Visuomotor resolution in telerobotic grasping with transmission delays

Omri Afgin, Nir Sagi, Ilana Nisky, Tzvi Ganel, Sigal Berman

Research output: Contribution to journalArticlepeer-review

9 Scopus citations


Weber's law is among the basic psychophysical laws of human perception. It determines that human sensitivity to change along a physical dimension, the just noticeable difference (JND), is linearly related to stimulus intensity. Conversely, in direct (natural), visually guided grasping, Weber's law is violated and the JND does not depend on stimulus intensity. The current work examines adherence to Weber's law in telerobotic grasping. In direct grasping, perception and action are synchronized during task performance. Conversely, in telerobotic control, there is an inherent spatial and temporal separation between perception and action. The understanding of perception-action association in such conditions may facilitate development of objective measures for telerobotic systems and contribute to improved interface design. Moreover, telerobotic systems offer a unique platform for examining underlying causes for the violation of Weber's law during direct grasping. We examined whether, like direct grasping, telerobotic grasping with transmission delays violates Weber's law. To this end, we examined perceptual assessment, grasp control, and grasp demonstration, using a telerobotic system with time delays in two spatial orientations: alongside and facing the robot. The examination framework was adapted to telerobotics from the framework used for examining Weber's law in direct grasping. The variability of final grip apertures (FGAs) in perceptual assessment increased with object size in adherence with Weber's law. Similarly, the variability of maximal grip apertures in grasp demonstration approached significance in adherence with Weber's law. In grasp control, the variability of maximal grip apertures did not increase with object size, which seems to violate Weber's law. However, unlike in direct grasping, motion trajectories were prolonged and fragmented, and included an atypical waiting period prior to finger closure. Therefore, in this condition, maximal grip aperture was an inappropriate indicator of JND. Instead, we calculated the aperture at the end of the opening phase, the initial grip aperture (IGA), and the FGA at the beginning of the waiting period, as more appropriate indicators for the JNDs. The IGAs adhered to Weber's law. The FGAs approached significance in the same direction. This suggests that perception-action association during telerobotic grasping with transmission delays significantly diverges from direct grasping.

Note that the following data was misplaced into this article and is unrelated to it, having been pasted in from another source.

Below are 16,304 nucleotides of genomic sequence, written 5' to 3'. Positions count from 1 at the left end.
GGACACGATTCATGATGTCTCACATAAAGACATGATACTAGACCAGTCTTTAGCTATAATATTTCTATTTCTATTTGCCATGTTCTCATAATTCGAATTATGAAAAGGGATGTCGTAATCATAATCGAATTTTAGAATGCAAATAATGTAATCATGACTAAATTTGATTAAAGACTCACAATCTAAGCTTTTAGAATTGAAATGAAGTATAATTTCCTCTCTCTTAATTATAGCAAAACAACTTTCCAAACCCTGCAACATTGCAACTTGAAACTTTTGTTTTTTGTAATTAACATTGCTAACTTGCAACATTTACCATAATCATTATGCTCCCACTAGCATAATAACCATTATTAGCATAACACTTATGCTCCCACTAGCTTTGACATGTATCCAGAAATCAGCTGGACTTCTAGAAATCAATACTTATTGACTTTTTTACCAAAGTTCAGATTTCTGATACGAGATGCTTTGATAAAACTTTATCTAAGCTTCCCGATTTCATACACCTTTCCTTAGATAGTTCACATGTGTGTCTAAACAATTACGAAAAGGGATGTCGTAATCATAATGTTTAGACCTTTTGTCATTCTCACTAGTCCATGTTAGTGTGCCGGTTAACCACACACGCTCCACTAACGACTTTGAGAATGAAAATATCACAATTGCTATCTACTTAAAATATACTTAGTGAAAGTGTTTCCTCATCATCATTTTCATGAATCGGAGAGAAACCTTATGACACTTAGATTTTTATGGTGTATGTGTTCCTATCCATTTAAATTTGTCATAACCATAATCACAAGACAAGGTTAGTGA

Original languageEnglish
Article number54
JournalFrontiers in Robotics and AI
Issue numberOCT
StatePublished - 1 Oct 2017


  • Grasping
  • Human factors
  • Motor control
  • Telerobotics
  • Weber's law

ASJC Scopus subject areas

  • Computer Science Applications
  • Artificial Intelligence


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